Holcomb vetoes antisemitism compromise, signs bill weakening Public Access Counselor

Gov. Eric Holcomb signs a proclamation on antisemitism Monday after he vetoed a bill he said didn’t go far enough. (Photo from X)
By Whitney Downard
Indiana Capital Chronicle

INDIANAPOLIS — Gov. Eric Holcomb on Monday opted to issue his first — and last — veto of the session on House Bill 1002, a priority proposal to further define antisemitism, particularly in academic settings, citing concerns with a compromise reached in the final hours of session.

He also signed a bill that would make it easier to fire the Public Access Counselor and limit what the office can use in interpreting the law.

It is his eighth and final veto of his tenure as governor.

“While I applaud the General Assembly’s effort to address and define antisemitism, I cannot agree with the outcome,” Holcomb said in a statement.  “The language that emerged in the final days of the legislative session fails to incorporate the entire International Holocaust Remembrance Alliance (IHRA) definition and its important contemporary examples. Additionally, the confusing language included in the bill could be read to exclude those examples therefore I must veto (it).”

Senators expressed concerns over using an outside entity’s definition of antisemitism in state law and critics targeted the included “contemporary examples” of antisemitism, saying they were overly broad and limited free speech. Following the compromise, which included a dated IHRA definition but no examples, all but one member of the General Assembly voted in favor of it.

The examples include several references to Israel that the bill did not have. Opponents were concerned that criticizing the government of Israel would amount of antisemitism under the definition.

Holcomb instead issued a signed proclamation condemning “all forms of antisemitism” that includes the full IHRA definition and examples — something the Indiana Jewish Community Relations Council (JCRC) thanked him for doing.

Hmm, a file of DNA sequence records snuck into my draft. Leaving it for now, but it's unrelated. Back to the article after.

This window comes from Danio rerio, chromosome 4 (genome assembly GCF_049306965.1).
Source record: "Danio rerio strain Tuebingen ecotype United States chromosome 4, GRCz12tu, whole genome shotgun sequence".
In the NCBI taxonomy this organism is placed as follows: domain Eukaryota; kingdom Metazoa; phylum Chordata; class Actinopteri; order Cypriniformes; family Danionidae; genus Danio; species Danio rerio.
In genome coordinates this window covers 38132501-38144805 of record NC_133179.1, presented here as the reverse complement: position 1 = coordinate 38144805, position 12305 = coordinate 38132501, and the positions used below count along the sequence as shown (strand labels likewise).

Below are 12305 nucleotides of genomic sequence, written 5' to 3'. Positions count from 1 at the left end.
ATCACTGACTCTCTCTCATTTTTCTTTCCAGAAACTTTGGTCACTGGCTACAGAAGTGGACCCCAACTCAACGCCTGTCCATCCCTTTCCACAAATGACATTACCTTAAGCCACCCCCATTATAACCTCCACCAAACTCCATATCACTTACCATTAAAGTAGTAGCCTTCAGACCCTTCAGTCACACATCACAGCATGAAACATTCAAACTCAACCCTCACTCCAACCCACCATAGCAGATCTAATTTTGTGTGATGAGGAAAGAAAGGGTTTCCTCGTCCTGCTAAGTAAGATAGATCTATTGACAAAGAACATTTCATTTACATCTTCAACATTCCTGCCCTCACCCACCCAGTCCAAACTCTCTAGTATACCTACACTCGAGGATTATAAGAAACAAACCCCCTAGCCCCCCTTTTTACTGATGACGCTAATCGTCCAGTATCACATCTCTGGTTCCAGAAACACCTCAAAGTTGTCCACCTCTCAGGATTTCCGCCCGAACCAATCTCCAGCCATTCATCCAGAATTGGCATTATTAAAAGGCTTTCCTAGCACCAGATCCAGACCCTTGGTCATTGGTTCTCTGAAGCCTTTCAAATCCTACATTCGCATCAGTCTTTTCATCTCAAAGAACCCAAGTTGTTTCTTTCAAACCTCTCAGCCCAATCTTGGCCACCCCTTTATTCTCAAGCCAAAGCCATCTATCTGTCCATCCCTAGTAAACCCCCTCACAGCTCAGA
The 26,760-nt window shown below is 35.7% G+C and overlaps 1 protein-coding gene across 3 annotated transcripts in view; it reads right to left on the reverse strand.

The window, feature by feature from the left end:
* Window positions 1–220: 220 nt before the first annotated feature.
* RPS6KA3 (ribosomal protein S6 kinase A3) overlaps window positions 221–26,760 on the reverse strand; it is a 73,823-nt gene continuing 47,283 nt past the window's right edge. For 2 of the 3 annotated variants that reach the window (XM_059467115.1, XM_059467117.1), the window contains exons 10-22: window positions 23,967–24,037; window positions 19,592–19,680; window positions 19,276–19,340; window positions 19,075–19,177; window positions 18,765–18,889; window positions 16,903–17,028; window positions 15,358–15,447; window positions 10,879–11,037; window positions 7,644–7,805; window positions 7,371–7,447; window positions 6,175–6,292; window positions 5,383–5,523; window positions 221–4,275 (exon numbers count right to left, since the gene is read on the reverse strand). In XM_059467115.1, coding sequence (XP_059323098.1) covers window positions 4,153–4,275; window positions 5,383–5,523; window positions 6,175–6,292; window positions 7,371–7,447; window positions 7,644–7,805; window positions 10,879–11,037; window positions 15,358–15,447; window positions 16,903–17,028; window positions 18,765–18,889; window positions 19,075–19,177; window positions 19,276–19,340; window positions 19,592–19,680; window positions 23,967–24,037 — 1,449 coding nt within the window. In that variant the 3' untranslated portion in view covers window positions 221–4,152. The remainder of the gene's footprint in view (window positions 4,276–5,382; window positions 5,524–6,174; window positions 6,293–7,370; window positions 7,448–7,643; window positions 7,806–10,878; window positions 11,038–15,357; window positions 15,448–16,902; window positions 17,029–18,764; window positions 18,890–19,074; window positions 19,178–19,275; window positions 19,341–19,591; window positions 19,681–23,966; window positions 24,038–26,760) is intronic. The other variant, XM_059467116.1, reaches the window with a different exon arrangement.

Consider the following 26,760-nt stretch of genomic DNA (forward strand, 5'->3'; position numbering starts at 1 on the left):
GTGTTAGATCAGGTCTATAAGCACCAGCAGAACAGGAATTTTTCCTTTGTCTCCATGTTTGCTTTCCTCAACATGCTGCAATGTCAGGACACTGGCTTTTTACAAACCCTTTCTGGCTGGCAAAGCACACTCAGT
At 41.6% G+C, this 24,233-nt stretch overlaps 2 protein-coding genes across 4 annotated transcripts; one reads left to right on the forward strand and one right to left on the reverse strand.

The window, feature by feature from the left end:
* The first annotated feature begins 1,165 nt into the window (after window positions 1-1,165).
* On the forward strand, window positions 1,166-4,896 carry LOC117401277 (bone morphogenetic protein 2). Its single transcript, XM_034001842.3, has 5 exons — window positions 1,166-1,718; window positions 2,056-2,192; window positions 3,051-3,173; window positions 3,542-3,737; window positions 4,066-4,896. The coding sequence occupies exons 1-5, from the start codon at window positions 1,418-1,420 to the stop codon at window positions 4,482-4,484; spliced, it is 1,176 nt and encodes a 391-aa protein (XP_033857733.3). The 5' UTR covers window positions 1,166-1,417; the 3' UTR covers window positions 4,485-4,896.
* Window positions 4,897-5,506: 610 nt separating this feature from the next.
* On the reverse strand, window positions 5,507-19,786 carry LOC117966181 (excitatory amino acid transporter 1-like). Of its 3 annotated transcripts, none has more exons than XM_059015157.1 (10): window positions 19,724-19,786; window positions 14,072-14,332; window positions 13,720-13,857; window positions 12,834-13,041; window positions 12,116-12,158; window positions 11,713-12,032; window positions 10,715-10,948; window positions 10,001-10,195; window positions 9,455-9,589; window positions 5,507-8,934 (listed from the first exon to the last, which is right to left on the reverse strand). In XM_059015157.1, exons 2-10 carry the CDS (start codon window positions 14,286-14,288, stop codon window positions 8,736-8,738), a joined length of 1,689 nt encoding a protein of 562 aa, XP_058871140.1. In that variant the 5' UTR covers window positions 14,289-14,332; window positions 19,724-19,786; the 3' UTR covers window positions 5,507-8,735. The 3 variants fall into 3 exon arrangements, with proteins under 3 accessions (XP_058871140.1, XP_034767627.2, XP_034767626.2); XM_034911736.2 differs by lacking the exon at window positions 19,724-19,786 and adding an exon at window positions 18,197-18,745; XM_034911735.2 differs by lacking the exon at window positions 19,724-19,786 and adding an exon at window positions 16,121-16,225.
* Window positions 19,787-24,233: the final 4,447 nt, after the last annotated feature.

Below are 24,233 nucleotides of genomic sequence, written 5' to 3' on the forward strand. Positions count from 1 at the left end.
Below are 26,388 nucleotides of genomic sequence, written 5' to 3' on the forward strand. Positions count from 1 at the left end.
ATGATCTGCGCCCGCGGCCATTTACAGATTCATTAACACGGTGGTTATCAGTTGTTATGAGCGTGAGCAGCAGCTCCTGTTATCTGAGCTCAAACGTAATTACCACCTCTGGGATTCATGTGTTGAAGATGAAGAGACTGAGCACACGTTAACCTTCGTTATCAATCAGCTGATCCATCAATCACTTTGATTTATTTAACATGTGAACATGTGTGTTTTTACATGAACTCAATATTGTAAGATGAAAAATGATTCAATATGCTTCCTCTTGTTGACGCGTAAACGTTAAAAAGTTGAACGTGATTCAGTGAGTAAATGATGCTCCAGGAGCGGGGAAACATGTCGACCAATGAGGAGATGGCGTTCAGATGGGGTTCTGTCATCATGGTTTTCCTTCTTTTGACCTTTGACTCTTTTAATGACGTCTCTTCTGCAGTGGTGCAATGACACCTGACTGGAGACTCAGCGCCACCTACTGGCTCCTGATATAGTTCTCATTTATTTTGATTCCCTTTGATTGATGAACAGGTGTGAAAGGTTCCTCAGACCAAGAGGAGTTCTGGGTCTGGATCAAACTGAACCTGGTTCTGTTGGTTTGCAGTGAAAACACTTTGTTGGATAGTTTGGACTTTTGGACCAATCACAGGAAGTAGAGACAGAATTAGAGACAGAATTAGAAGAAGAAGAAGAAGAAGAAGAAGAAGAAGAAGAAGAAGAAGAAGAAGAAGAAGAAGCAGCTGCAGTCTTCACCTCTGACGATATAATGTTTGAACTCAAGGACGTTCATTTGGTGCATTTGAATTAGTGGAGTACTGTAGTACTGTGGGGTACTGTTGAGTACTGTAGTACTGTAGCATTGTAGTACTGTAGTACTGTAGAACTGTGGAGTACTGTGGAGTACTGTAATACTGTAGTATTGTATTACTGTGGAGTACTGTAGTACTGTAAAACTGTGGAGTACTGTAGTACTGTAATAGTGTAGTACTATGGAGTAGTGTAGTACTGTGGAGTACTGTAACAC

“We appreciate that his proclamation clarifies these concerns and affirms that Indiana endorses the International Holocaust Remembrance Alliance’s (IHRA) definition of antisemitism including the reference to the specifically identified examples of contemporary antisemitism,” the organization said in a statement.

“JCRC will work diligently with members of the Indiana General Assembly, executive agencies, statewide educational institutions, and statewide educational organizations to ensure that the guidance of Governor Holcomb’s proclamation is correctly applied to identify and confront antisemitism and meet the needs of Jewish students in K-12 and higher educational settings,” the statement said.

The JRCR pulled its support for the bill after senators stripped out the contemporary examples but reinstated it for the compromise, which was one of the last bills of the 2024 session.

House Speaker Todd Huston said he understood Holcomb’s actions in a statement and supported the proclamation.

“As the compromised bill continued to be scrutinized after passage, we recognized that more clarity is needed,” said Huston, R-Fishers. “(Holcomb) made a strong statement in declaring Indiana’s support for our Jewish brothers and sisters.”

Rep. Chris Jeter, the bill’s author, said he’d been working on the bill for years “after hearing concerns from Indiana’s Jewish community about antisemitic concepts being taught in Hoosier classrooms.” In 2023, the proposal passed the House but never got a hearing in the Senate.

“Our Jewish students need to feel safe and welcome in our K-12 schools and college campuses, and I believe the House-passed version of this bill accomplished that goal. After we worked alongside Jewish organizations and our Senate colleagues to find middle ground and pass legislation, concerns arose about the need for further clarity to ensure the strongest protections are in place. I support the governor’s proclamation, which I believe captures the original intent of House Bill 1002,” said Jeter, R-Fishers.

Additionally, Holcomb signed a controversial measure, House Enrolled Act 1338, that would weaken the role of the Public Access Counselor to an “at-will” position that critics worry will expose the position to political whims. Senators added the language in the final days of session to a bill related to decorum in public meetings.

“Today, I signed HEA 1338 to provide local government entities across our state with the ability to better control public meetings when faced with unruly, disruptive and disorderly behavior. Concerns raised regarding the provisions affecting the Office of Public Access Counselor were taken into account but ultimately, in my opinion, muted by the fact that judicial review of the office’s decisions is left untouched and that the governor retains the ability to appoint the position in the future.”

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The Indiana Capital Chronicle is an independent, nonprofit news organization dedicated to giving Hoosiers a comprehensive look inside state government, policy and elections. The site combines daily coverage with in-depth scrutiny, political awareness and insightful commentary.

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